Clair Null is an assistant professor of global health at Emory University. Trained as a development economist but working in close collaboration with epidemiologists and environmental microbiologists, she focuses her research on issues related to water, sanitation, and hygiene (WaSH) in sub-Saharan Africa. Her projects deal with three broad groups of topics: identifying and quantifying behaviors that lead to contact with fecal contamination in the environment, exploring factors that influence decision making related to WaSH investments and behaviors, and evaluating the consequences of household- and community-level WaSH conditions with a particular focus on children’s health and developmental outcomes.
During the fellowship year, Null is expanding her research, applying ideas from behavioral economics to WaSH challenges including the low take-up of chlorine for point-of-use water treatment, hand washing with soap, and safe disposal of children’s feces. These new approaches address the importance of short-run costs, convenience, and salience in influencing preventative health behaviors and will be tested as part of the WaSH Benefits Study, the largest and most ambitious cluster-randomized trial of WaSH interventions to date.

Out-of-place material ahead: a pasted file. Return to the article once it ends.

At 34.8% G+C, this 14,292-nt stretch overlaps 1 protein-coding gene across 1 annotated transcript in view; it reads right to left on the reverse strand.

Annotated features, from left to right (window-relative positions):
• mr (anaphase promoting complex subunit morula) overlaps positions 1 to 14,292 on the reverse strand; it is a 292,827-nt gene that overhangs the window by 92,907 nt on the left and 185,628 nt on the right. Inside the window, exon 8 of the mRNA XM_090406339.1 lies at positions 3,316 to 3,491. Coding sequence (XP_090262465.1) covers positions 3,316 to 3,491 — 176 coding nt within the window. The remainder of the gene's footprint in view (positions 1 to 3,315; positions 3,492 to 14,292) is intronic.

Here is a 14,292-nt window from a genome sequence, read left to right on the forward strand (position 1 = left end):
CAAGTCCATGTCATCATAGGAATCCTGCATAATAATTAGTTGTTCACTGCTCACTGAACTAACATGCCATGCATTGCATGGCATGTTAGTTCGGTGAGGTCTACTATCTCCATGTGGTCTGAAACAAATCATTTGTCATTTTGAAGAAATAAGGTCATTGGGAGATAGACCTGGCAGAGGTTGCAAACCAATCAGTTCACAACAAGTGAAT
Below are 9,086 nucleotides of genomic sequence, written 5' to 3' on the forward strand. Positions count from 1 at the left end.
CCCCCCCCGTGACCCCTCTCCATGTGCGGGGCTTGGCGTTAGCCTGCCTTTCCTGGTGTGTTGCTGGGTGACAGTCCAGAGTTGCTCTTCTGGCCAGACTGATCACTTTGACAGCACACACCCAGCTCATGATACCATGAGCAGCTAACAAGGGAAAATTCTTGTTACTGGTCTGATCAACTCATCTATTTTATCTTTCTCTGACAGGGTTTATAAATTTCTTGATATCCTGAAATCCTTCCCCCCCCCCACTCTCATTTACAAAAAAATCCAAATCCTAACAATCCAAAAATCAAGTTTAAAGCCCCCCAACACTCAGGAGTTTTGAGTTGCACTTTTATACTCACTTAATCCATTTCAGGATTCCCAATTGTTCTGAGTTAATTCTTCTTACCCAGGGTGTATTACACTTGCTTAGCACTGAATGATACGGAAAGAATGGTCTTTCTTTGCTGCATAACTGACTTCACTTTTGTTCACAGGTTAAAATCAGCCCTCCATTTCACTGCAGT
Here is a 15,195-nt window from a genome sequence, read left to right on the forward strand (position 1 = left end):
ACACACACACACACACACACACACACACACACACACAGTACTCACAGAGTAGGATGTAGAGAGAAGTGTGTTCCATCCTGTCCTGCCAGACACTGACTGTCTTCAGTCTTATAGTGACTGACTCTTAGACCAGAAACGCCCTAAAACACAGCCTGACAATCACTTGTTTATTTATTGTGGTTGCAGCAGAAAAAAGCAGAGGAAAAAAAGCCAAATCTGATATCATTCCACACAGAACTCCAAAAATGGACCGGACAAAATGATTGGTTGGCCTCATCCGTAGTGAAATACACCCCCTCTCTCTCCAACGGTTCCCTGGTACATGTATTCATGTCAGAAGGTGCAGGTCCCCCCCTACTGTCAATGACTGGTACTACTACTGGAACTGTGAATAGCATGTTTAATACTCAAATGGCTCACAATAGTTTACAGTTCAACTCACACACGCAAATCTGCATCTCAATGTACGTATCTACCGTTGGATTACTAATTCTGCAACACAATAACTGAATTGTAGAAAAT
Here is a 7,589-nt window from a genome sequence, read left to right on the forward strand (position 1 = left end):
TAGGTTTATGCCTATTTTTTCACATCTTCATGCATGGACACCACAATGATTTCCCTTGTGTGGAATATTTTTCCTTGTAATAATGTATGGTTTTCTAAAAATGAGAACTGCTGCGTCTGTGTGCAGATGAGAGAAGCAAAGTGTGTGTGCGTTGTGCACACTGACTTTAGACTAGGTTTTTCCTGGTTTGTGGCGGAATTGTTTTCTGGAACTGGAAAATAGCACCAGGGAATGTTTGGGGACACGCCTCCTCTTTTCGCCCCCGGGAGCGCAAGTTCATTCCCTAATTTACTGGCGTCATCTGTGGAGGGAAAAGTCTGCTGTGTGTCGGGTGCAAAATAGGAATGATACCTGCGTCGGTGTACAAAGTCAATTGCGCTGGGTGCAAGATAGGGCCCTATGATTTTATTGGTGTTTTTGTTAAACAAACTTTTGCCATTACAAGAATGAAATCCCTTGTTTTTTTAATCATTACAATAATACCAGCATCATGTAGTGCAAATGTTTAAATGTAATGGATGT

Null holds a PhD in agricultural and resource economics from the University of California, Berkeley. She received a Graduate Research Fellowship from the National Science Foundation and was one of the US Department of Education’s Jacob K. Javits Fellows. More recently, her research has been supported by the Bill & Melinda Gates Foundation, the International Initiative for Impact Evaluation, and the World Bank, among others.